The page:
Bi­son, wild horses bring bio­di­ver­sity to ex-army base

The Saline Courier Weekend - - NEWS - By Karel Jan­icek AP Writer

MILOVICE, Czech Repub­lic — Wild horses, bi­son and other big-hoofed an­i­mals once roamed freely in much of Europe. Now they are trans­form­ing a for­mer mil­i­tary base out­side the Czech cap­i­tal in an am­bi­tious project to im­prove bio­di­ver­sity.

Where oc­cu­py­ing Soviet troops once held ex­er­cises, mas­sive bovines called tau­ros and other heavy beasts now munch on the in­va­sive plants that took over the base years ago.

The an­i­mals are turn­ing the for­mer Milovice mil­i­tary base 35 kilo­me­ters (22 miles) north­east of Prague into a minia­ture ver­sion of the steppe that once rolled across the Euro­pean con­ti­nent.

With some species wiped out in the wild, the an­i­mals now have the chance to live to­gether again in rel­a­tive free­dom. Con­ser­va­tion­ists de­ployed them at Milovice five years ago. Now they hope to en­large the sanc­tu­ary by one third to 360 hectares (890 acres) this year.

The an­i­mals’ task is to im­prove bio­di­ver­sity among lo­cal plants by eat­ing in­va­sive ones while sav­ing en­dan­gered species, said Dal­i­bor Dostal, the di­rec­tor of Euro­pean Wildlife, an or­ga­ni­za­tion be­hind the project.

“It’s a mirac­u­lous change,” Dostal said. “No­body ex­pected that the whole process would go ahead so fast and the area would change so much in just a few years.”

He said the large an­i­mals are as key to pre­serv­ing the ecosys­tem “as trees are for forests.”

David Storch, an en­vi­ron­ment pro­fes­sor at Prague’s Charles Uni­ver­sity who was not in­volved in the project, agreed. He said the project is “ab­so­lutely unique” be­cause it shows that na­ture can be pre­served not only by pro­tect­ing it from hu­man ac­tiv­i­ties but also by ac­tively shap­ing it with big-hoofed an­i­mals.

The selection of the an­i­mals was based on the ex­pe­ri­ences of con­ser­va­tion­ists in var­i­ous coun­tries.

Do­mes­tic an­i­mals such as sheep were ruled out be­cause they would feed on en­dan­gered plants as well. Me­chan­i­cal cut­ting of the in­va­sive plants was deemed too costly.

While in­va­sive grasses are a del­i­cacy for wild horses, Euro­pean bisons and tau­ros pre­fer bushes, cre­at­ing an ideal part­ner­ship.

The in­va­sive plants be­gan to grow after Soviet troops, who stayed on after the 1968 Soviet-led in­va­sion of thenczecho­slo­vakia, fi­nally with­drew from the base in 1991.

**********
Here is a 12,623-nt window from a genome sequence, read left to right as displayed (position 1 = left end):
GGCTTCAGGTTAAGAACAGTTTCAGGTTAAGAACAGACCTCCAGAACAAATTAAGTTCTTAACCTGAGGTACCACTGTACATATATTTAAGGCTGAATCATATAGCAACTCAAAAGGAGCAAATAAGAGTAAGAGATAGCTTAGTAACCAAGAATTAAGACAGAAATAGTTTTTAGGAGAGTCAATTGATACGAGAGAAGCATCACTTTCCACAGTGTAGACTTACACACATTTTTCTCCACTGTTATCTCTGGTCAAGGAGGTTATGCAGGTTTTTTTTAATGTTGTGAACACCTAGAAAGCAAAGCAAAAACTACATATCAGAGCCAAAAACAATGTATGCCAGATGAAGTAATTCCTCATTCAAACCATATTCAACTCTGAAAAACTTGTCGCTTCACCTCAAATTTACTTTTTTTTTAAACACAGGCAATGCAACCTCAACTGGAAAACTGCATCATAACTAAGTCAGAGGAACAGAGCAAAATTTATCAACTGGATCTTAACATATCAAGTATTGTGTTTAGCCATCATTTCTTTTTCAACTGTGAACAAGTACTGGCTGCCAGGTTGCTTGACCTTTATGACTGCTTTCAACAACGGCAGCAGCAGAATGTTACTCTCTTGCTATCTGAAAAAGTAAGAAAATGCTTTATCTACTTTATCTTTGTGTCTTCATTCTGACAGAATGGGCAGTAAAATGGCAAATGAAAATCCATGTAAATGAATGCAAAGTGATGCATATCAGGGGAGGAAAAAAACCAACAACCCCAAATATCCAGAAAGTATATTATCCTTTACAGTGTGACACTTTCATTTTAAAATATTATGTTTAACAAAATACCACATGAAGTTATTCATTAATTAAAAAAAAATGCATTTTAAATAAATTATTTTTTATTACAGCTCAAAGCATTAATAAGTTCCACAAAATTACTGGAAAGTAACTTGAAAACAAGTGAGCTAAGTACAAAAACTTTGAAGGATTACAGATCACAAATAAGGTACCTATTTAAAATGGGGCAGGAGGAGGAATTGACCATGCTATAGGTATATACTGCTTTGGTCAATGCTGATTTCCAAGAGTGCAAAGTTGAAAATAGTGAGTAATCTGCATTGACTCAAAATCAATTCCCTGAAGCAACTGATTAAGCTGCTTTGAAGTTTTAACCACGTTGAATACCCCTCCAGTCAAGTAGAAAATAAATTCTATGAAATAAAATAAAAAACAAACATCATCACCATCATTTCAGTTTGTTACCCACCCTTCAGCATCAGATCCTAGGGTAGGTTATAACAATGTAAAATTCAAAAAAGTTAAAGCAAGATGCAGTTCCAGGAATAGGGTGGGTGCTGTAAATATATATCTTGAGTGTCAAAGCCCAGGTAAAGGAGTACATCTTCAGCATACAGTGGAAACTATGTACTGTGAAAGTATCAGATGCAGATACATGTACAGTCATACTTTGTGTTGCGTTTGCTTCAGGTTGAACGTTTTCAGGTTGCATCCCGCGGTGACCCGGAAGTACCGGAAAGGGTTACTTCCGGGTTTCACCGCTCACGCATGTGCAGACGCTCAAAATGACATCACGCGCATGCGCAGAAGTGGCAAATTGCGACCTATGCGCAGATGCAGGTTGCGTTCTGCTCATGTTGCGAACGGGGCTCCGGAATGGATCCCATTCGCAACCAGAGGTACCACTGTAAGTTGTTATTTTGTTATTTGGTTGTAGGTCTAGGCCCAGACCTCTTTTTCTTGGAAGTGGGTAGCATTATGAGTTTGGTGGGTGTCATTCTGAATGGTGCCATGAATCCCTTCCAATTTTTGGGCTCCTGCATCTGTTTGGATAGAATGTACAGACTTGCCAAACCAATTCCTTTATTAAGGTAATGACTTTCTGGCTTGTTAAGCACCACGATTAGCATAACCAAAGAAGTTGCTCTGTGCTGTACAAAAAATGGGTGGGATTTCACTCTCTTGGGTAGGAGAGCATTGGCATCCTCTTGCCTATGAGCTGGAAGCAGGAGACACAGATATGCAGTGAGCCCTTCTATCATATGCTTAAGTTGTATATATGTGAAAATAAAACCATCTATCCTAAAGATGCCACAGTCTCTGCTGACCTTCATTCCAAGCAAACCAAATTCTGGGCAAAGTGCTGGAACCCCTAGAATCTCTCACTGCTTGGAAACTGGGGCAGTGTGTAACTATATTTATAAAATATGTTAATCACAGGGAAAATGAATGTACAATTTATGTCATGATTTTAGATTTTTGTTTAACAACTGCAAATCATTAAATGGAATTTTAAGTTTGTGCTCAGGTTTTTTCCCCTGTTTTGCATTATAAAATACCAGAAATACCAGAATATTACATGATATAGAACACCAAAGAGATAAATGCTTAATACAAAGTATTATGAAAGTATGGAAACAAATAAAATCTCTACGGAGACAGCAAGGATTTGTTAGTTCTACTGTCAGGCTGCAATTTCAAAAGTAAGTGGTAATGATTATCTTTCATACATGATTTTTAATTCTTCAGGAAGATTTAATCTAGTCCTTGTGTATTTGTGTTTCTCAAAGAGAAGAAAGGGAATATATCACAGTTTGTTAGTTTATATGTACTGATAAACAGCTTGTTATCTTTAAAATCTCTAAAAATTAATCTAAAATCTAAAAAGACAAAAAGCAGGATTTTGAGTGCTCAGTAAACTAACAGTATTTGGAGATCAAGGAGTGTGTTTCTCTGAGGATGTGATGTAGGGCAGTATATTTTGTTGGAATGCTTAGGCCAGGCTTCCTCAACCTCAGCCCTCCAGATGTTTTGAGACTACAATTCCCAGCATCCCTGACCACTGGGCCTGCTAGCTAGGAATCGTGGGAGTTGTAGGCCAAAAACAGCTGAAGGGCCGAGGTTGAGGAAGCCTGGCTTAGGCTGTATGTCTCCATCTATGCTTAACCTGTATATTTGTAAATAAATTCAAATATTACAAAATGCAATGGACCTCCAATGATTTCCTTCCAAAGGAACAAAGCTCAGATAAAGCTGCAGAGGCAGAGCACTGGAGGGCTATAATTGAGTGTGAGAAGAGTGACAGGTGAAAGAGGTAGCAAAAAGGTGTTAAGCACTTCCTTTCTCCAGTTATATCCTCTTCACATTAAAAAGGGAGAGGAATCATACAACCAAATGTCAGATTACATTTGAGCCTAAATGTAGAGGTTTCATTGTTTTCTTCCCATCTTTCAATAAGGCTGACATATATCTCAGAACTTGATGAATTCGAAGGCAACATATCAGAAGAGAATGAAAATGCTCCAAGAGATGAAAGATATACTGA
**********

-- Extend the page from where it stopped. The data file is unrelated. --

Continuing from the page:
For­mer mil­i­tary bases are con­sid­ered places with great bio­di­ver­sity, the con­ser­va­tion­ists said, be­cause sol­diers’ ac­tiv­i­ties sim­u­lated the im­pacts of hoofed an­i­mals.

The Czech project in­cludes tau­ros that were trans­ferred from the Nether­lands, where a cross­breed­ing pro­gram aimed at com­ing close to the orig­i­nal species, the au­rochs, started in 2008. That wild an­ces­tor of to­day’s cat­tle be­came ex­tinct in the 17th cen­tury.

Wild horses were trans­ported from Bri­tain’s Ex­moor Na­tional Park, while Euro­pean bisons came from sev­eral re­serves in Poland.

The project now has herds of 27 Euro­pean bisons, 25 tau­ros and some 70 wild horses.

The an­i­mals move freely on the pas­tures on the for­mer mil­i­tary base year­round. With wa­ter sources avail­able, they are able to care for them­selves, even in win­ter.

The land­scape quickly saw signs of trans­for­ma­tion. Flow­ers started to dot the area as early as the sec­ond year of the project as the large her­bi­vores re­duced the tall, dense in­va­sive grasses. To­day, the whole area changes col­ors over the course of the year, de­pend­ing on what flow­ers are in bloom.

The most pre­cious is the star gen­tian, also known as a cross gen­tian. The blue flower is now flour­ish­ing at Milovice more than any­where else in the coun­try.

The for­mer base also has be­come abun­dant in other an­i­mals and in­sects. The Adonis blue, a but­ter­fly, has been spot­ted there for the first time since 1967.

“If we give na­ture a chance, if we give it time and space, it can take care of many things,” said Miloslav Jirku, a bi­ol­o­gist with the Czech Academy of Sciences who has been in­volved in the project from the start.

“At the very be­gin­ning, I thought that lots of species that used to be here in the 1990s would have to be re­turned ar­ti­fi­cially. To­day, a num­ber of them are al­ready here without us do­ing any­thing about it,” he said.

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